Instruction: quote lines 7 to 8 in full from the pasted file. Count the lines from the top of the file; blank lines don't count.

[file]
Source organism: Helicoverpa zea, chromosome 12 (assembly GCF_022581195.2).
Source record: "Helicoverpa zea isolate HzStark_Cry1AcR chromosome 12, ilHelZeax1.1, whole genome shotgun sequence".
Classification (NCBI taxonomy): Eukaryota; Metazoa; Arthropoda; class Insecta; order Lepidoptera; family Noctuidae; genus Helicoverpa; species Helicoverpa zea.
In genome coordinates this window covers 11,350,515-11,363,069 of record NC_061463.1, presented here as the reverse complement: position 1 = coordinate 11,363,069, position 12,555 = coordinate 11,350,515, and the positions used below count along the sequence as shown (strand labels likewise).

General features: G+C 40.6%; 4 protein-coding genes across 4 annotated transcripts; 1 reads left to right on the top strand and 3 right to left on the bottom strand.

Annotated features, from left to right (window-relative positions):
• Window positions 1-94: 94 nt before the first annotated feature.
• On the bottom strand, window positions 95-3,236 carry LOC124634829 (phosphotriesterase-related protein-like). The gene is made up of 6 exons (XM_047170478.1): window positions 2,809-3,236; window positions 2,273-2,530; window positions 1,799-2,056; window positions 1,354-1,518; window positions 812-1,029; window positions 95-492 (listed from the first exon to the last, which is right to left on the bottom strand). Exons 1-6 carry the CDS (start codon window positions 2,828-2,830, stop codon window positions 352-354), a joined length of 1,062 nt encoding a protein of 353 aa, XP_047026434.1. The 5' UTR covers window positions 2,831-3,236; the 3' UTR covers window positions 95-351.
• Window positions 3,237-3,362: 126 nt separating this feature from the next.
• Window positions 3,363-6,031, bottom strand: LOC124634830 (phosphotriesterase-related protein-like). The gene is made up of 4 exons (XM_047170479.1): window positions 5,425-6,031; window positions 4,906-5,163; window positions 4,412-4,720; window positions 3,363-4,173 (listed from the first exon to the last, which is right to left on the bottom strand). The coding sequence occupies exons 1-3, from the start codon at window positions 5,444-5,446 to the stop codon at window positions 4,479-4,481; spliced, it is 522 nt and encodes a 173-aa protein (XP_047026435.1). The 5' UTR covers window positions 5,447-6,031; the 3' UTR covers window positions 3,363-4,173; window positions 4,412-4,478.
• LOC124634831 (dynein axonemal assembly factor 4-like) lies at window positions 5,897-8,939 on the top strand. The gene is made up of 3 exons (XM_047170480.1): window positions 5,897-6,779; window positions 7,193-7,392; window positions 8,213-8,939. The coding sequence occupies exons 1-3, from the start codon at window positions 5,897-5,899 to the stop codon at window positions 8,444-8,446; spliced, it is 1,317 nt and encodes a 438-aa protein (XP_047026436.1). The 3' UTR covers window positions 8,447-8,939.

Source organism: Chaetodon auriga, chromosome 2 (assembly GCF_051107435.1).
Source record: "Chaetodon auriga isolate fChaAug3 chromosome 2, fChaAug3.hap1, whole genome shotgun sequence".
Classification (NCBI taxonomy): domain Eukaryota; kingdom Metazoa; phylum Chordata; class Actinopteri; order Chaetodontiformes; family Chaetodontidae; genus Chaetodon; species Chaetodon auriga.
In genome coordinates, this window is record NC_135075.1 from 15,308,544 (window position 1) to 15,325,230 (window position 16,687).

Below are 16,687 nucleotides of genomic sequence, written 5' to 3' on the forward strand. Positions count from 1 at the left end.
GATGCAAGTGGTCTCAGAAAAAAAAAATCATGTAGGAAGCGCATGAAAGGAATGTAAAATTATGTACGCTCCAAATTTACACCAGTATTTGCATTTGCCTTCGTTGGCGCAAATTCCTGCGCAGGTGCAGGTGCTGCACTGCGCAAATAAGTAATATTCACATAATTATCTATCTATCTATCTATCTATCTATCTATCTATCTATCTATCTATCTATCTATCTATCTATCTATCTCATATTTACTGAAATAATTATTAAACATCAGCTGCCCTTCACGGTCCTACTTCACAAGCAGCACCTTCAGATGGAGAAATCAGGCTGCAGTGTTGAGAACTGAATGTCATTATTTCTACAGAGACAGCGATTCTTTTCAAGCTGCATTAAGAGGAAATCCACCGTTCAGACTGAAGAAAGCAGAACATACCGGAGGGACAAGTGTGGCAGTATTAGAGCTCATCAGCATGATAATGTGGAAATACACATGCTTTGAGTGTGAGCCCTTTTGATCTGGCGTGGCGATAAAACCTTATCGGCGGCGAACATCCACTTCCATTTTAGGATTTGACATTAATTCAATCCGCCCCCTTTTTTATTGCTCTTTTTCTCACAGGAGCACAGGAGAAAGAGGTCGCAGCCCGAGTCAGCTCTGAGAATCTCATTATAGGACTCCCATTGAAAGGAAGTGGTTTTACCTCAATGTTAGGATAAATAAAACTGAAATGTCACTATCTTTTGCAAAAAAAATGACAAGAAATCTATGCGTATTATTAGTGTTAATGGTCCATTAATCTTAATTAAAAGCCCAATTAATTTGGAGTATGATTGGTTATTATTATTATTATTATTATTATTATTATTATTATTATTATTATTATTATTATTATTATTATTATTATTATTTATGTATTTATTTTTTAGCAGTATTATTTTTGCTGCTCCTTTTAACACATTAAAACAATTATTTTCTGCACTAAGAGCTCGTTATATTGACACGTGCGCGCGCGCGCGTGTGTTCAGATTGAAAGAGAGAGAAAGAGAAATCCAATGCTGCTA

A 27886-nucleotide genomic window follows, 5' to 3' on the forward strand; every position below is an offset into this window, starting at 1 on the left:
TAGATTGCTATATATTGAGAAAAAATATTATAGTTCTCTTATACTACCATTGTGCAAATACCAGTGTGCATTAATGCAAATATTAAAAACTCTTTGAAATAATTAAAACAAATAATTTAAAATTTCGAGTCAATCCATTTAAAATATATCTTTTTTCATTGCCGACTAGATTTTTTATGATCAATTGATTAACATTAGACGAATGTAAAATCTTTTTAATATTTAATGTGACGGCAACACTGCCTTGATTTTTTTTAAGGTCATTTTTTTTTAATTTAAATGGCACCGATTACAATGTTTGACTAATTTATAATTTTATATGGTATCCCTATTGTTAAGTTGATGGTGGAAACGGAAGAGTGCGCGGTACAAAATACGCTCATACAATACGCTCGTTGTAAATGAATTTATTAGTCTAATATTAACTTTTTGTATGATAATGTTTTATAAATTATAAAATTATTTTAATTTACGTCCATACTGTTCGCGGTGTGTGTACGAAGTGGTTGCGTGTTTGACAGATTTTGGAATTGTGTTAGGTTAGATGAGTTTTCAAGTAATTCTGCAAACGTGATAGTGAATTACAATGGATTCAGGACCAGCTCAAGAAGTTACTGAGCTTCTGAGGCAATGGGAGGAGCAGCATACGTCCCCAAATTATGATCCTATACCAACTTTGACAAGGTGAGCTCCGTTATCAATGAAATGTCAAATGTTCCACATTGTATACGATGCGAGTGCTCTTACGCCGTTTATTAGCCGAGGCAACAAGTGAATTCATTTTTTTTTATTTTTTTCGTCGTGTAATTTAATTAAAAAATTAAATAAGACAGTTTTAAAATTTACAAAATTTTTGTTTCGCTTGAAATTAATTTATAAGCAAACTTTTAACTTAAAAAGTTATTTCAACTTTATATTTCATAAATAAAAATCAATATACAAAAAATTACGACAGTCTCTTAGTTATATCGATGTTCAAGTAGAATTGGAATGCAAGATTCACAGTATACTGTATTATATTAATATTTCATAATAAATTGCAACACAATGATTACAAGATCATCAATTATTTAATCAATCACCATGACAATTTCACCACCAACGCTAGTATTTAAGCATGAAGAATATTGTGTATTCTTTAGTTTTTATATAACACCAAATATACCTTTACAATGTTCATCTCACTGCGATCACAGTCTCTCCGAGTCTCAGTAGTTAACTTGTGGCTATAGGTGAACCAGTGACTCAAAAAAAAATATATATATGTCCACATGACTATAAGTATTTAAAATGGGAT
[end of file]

• Window positions 1-94: 94 nt before the first annotated feature.
• On the bottom strand, window positions 95-3,236 carry LOC124634829 (phosphotriesterase-related protein-like). The gene is made up of 6 exons (XM_047170478.1): window positions 2,809-3,236; window positions 2,273-2,530; window positions 1,799-2,056; window positions 1,354-1,518; window positions 812-1,029; window positions 95-492 (listed from the first exon to the last, which is right to left on the bottom strand). Exons 1-6 carry the CDS (start codon window positions 2,828-2,830, stop codon window positions 352-354), a joined length of 1,062 nt encoding a protein of 353 aa, XP_047026434.1. The 5' UTR covers window positions 2,831-3,236; the 3' UTR covers window positions 95-351.